Marauding war vets 'armed by Mugabe'
Harare - President Robert Mugabe's government has armed marauding war veterans with AK-47 and other rifles to intimidate rural voters and to demonstrate the seriousness of their persistent warnings that they will go back to war if the ruling Zanu-PF party loses this weekend's parliamentary elections, according to authoritative government sources. A report late on Wednesday said armed veterans had invaded a farm in Marondera and severely beaten eight workers. A security guard, Lovemore Masiyofa, had his penis cut off and was in a critical condition in hospital.
Meanwhile, United Nations High Commissioner for Human Rights Mary Robinson has sent a confidential letter to Mugabe telling him to stop violations of human rights and the intimidation of opponents by his supporters. She says this threatens the credibility of the elections. Although Home Affairs Minister Dumiso Dabengwa said he knew nothing about this, other confidential sources confirmed it, explaining recent reports from rural provinces and opposition parties of harassment of villagers and opposition supporters by war veterans wielding AK-47s. The MDC, the largest opposition party, said in a statement on Tuesday that a group of veterans with AK-47s had ambushed two minibuses carrying its supporters in Wedza and confiscated 30 000 campaign pamphlets at gunpoint. Veterans wielding AK-47s had also been sighted in Masvingo and Matabeleland provinces, where they forced the closure of several schools.
From The Times (UK), 23 June
Courts tackle Mugabe poll cheats
ZIMBABWE'S electoral machine blundered through confusion and a barrage of litigation yesterday to prevent President Mugabe's ruling Zanu (PF) party from comprehensively rigging the weekend's elections. The past week has been followed by a series of last-minute regulations that have stripped the independently-minded Elections Supervisory Commission of nearly all its powers, slashed the number of monitors allowed in polling stations and stopped about 330 international observers from scrutinising the process.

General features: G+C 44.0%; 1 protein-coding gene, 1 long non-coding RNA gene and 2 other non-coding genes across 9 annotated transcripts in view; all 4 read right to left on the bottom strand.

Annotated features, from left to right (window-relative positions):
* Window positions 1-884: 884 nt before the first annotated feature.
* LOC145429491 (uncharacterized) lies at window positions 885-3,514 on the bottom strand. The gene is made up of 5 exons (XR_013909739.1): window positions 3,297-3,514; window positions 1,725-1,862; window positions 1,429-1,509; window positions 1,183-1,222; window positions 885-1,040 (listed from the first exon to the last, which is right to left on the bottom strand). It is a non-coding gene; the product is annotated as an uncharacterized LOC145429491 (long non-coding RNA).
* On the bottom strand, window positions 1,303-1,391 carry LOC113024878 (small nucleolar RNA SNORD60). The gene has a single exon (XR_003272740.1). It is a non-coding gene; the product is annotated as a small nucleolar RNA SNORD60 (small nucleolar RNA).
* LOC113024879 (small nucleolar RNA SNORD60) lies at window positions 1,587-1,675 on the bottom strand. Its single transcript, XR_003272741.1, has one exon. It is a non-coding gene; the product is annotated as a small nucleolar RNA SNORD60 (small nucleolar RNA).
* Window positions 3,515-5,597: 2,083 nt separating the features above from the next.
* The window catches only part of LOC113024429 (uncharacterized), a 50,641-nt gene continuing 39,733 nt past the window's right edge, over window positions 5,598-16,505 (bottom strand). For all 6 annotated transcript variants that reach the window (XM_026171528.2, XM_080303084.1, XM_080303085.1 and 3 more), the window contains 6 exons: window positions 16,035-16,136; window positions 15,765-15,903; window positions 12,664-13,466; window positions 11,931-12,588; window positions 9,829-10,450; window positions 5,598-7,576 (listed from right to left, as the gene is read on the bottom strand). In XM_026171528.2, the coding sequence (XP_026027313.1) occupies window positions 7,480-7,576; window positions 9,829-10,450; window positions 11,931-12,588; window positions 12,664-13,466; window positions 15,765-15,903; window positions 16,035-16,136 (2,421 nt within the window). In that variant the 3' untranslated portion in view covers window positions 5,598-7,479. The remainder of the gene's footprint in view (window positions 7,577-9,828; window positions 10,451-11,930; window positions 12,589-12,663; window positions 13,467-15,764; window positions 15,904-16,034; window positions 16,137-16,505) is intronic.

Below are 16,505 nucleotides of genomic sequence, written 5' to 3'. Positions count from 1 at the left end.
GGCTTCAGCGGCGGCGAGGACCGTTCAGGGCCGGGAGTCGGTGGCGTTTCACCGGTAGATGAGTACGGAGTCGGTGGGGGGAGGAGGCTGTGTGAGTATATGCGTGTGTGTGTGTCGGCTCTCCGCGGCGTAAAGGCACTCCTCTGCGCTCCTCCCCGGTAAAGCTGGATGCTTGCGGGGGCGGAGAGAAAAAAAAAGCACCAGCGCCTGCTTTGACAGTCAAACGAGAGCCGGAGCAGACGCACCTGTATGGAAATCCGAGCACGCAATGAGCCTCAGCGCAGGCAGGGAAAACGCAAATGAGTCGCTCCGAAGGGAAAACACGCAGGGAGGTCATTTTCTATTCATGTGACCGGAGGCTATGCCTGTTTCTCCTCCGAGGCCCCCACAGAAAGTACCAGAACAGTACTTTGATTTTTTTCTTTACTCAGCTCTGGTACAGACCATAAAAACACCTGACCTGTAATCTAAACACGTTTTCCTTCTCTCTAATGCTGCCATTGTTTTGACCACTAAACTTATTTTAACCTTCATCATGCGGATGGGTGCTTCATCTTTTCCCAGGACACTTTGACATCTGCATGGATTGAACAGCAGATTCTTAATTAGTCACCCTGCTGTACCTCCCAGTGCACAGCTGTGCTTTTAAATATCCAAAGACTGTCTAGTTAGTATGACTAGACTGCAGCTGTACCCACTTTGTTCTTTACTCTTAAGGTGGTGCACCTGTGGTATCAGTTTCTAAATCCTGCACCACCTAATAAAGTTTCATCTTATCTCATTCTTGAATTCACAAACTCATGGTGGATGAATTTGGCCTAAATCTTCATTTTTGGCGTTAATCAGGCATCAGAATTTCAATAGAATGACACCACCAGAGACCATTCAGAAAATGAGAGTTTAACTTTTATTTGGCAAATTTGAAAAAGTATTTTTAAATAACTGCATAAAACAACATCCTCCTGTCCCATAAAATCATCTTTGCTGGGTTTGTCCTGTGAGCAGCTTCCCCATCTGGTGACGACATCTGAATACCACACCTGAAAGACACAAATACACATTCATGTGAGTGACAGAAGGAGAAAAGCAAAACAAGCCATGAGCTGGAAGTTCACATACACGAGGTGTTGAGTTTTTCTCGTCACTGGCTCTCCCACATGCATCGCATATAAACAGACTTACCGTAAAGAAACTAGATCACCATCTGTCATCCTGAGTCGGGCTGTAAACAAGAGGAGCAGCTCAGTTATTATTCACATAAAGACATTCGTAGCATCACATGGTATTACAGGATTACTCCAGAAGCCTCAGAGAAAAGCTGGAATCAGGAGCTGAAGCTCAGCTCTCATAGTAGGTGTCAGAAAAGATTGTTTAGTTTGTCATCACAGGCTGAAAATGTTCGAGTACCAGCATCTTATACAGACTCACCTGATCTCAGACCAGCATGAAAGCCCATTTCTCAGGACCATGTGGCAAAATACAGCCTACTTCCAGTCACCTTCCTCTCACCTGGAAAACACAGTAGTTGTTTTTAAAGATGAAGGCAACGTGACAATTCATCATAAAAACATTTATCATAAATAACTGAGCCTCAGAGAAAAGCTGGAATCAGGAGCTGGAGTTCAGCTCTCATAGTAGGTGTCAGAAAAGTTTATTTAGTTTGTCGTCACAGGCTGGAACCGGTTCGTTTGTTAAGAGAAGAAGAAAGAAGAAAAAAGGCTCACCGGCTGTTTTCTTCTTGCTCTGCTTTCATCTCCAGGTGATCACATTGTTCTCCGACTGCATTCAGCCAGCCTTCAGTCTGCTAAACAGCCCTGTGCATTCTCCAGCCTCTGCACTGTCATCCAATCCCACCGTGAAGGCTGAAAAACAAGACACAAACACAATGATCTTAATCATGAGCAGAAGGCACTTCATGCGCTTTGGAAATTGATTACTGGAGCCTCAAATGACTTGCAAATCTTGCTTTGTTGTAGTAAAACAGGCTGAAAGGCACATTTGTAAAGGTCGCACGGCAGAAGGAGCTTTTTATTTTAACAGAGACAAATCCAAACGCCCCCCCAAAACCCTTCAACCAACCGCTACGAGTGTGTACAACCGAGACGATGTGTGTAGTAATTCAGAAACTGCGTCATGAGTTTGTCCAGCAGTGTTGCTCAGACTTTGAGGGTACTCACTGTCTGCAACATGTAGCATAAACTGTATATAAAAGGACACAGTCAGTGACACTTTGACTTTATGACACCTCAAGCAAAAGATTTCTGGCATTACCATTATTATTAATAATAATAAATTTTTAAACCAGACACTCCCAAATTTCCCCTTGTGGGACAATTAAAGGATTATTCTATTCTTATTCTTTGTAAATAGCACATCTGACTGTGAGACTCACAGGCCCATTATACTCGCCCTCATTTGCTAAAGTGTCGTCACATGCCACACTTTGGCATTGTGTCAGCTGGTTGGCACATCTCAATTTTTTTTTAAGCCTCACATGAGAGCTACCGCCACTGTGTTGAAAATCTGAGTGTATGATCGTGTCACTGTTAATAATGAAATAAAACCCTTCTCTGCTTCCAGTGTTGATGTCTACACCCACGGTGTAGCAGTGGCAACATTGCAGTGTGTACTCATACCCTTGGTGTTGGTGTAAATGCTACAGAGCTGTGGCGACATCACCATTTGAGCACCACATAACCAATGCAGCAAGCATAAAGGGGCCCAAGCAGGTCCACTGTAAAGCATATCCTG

In the past five post-independence parliamentary and presidential elections, Zanu (PF) has not been troubled by a significant challenge. Only once has the ruling party been proved in a court to have been cheating. However, with the Government faced for the first time with the likelihood of electoral defeat, observers have little doubt that attempts will be made to succeed where four months of brutal subjugation of much of the rural population have failed.
A total of 385 candidates from 15 political parties and 88 independents are fighting for 120 seats. Voting opens on each day at 7am in 4, 000 polling stations, each guarded by a minimum of six policemen, and closes at 7pm. Counting begins on Monday and final results are expected late on Tuesday. The atmosphere at the government accreditation centre for international observers and journalists was ill-tempered yesterday as banned observers continued to argue their case. "We have never encountered so many problems with accreditation anywhere in the world," Pierre Schori, the head of the 150-member European Union delegation, said.
The Government was taken to the Supreme Court yesterday by the Zimbabwe Election Support Network, an alliance of non-governmental organisations that has been training thousands of monitors and polling agents for the elections, to try to reverse regulations that allow only one monitor and one polling agent in the polling station at a time. Monitors will also not be allowed to accompany ballot boxes being transported to counting centres after the elections. The MDC had lawyers in the High Court, fighting changes in the procedure to the postal voting system for about 10,000 troops deployed in the Democratic Republic of Congo. Advocate John Sayce said that the changes "are reducing the safeguards and opening up scope for fraud".
From The Independent (UK), 23 June
Only ballot-rigging can stop us, says MDC leader
Only government rigging in the Zimbabwean elections starting tomorrow can prevent the opposition MDC from winning a majority of seats in parliament, the party's leader, Morgan Tsvangirai, said yesterday. "This government is determined to rig itself into power," he said. "Any result that does not give the MDC a majority will have been seriously rigged. Seventy per cent of people in Zimbabwe want change." The 47-year-old former trade union-leader said his party was "going into these elections with clean hands. Unfortunately our opponents are still enmeshed in violence against the people". He added that an MDC supporter, Zeke Chigagwa, had been beaten to death on Wednesday morning in Makanganwa, about 100 miles west of the capital, Harare.